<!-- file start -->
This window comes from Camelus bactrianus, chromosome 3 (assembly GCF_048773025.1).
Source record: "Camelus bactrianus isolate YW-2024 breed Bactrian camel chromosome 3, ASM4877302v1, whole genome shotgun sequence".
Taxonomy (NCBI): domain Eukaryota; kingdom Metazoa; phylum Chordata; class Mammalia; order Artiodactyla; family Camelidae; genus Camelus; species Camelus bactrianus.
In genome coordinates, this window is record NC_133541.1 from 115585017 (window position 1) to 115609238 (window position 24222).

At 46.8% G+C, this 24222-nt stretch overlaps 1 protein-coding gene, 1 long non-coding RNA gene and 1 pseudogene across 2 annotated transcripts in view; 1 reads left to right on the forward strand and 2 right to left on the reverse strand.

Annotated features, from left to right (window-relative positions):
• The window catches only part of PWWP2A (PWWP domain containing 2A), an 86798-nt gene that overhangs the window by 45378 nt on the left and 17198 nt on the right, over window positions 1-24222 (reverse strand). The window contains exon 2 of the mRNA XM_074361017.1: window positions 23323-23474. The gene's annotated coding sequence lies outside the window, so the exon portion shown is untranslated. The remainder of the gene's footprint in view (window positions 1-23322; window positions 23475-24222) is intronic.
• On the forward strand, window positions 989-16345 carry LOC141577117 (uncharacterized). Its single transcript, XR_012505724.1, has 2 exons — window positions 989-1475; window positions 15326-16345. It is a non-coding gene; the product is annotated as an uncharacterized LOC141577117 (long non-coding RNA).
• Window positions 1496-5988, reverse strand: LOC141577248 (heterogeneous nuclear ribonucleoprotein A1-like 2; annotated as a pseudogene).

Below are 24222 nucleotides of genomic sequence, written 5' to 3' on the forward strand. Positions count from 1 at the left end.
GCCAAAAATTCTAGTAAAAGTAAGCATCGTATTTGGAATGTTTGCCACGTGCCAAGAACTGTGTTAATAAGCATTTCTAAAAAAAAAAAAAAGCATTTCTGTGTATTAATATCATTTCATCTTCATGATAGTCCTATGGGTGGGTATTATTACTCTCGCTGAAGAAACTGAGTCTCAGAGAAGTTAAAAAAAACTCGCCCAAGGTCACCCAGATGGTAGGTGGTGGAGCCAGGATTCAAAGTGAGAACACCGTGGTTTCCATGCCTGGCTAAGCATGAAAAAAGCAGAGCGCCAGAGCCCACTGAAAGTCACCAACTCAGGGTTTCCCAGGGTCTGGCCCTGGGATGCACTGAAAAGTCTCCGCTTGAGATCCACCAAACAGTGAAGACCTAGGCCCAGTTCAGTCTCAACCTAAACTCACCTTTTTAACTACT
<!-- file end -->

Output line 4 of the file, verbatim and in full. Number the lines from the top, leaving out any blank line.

In genome coordinates, this window is record NC_133541.1 from 115585017 (window position 1) to 115609238 (window position 24222).